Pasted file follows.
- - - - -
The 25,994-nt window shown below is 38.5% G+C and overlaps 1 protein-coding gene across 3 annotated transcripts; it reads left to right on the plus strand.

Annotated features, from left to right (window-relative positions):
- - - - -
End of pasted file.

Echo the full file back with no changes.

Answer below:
The 25,994-nt window shown below is 38.5% G+C and overlaps 1 protein-coding gene across 3 annotated transcripts; it reads left to right on the plus strand.

Annotated features, from left to right (window-relative positions):